Let’s talk about the role of government, of city council, on how to deal with the rising cost of housing, the rising cost of living, and those who are getting economically pushed away. How do you ensure they have the opportunity, and that affordable housing is truly affordable and stays in the mix?
The government has to act affirmatively. You have to make sure that people who have less means, whether it’s seniors or those who have less income, are not getting pushed out of their homes because tax rates have gone up. We have to readdress our tax rates so we don’t push people out of their own neighborhoods.
We have to get serious with developers and let them know that DC law requires them to build affordable housing and you can’t summarily get a pass on every project. There must be an understanding that when you’re building in DC, there is going to be affordable housing included. If developers understand the rules of the game, they’ll play by those rules. But right now, those rules say you’ll easily get a pass.
We have to — and this is the biggest thing we have to do — is protect the affordable housing.
Robert gave an example of an apartment building around the corner from where we sat that wasn’t being maintained, and when the city condemned it and took the residents to a shelter, the appraiser showed up to prepare to sell the building.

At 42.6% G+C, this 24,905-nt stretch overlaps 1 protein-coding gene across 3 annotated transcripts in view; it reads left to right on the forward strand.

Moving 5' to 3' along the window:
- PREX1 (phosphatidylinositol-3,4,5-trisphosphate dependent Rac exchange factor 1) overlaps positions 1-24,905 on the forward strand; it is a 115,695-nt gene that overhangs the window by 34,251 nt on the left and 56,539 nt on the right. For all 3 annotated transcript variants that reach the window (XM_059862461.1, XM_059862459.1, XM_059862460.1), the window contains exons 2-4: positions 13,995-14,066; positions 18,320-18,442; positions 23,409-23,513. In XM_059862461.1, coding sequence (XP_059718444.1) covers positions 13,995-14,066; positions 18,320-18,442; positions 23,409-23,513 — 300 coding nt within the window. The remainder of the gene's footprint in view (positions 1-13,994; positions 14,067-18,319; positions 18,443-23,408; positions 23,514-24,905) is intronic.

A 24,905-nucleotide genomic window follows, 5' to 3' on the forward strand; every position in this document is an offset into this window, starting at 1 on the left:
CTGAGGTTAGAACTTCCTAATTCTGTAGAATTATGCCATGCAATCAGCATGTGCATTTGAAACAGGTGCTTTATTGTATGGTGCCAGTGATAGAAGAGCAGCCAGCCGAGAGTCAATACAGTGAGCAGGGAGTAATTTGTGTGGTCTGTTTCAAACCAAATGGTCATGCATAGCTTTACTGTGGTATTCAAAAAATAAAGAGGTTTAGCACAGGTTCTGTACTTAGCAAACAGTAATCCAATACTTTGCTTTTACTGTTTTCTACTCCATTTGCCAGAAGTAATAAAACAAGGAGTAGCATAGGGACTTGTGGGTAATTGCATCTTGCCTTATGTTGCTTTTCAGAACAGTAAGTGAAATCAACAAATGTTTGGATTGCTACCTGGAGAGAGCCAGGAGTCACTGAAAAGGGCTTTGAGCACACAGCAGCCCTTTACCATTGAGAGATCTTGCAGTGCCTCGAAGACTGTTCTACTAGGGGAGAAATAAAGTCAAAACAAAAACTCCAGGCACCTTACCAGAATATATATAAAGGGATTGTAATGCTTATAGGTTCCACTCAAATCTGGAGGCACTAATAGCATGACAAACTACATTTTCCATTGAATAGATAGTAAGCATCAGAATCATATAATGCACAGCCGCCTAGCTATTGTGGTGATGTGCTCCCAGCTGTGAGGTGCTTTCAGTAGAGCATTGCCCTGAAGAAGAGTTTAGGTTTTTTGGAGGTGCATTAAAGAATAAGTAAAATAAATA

The people who didn’t maintain the building were ready to flip it to a higher-priced condo. That’s where city government has to step in, to protect people. I appreciate the role of business and development, and I expect them to play their role, which is to make a profit. And that’s fair. But it only works if the government plays its role, which is to protect residents, building affordable housing and directing the way our city grows.
Do you think the Council has a voice on the zoning regulations?
The Council has a voice everywhere. The oversight role is one that should not be undervalued. The buck should stop at the Council. We have to understand how we’re defining the role of our councilmembers. Yes, their job is as a legislator, but also as an advocate and protector of your residents. Go out and affirmatively educate people and take the lead in corralling resources. There are resources out there to develop programs and help educate residents so we can intervene before the problem happens.
Let’s talk about pop-ups and the availability of housing.
Strictly speaking of density, either we want people to be able to afford to live in DC, or we don’t. And the only way to push down the cost of housing is to increase the density. How ever we can increase density without destroying communities, we’ve got to do it.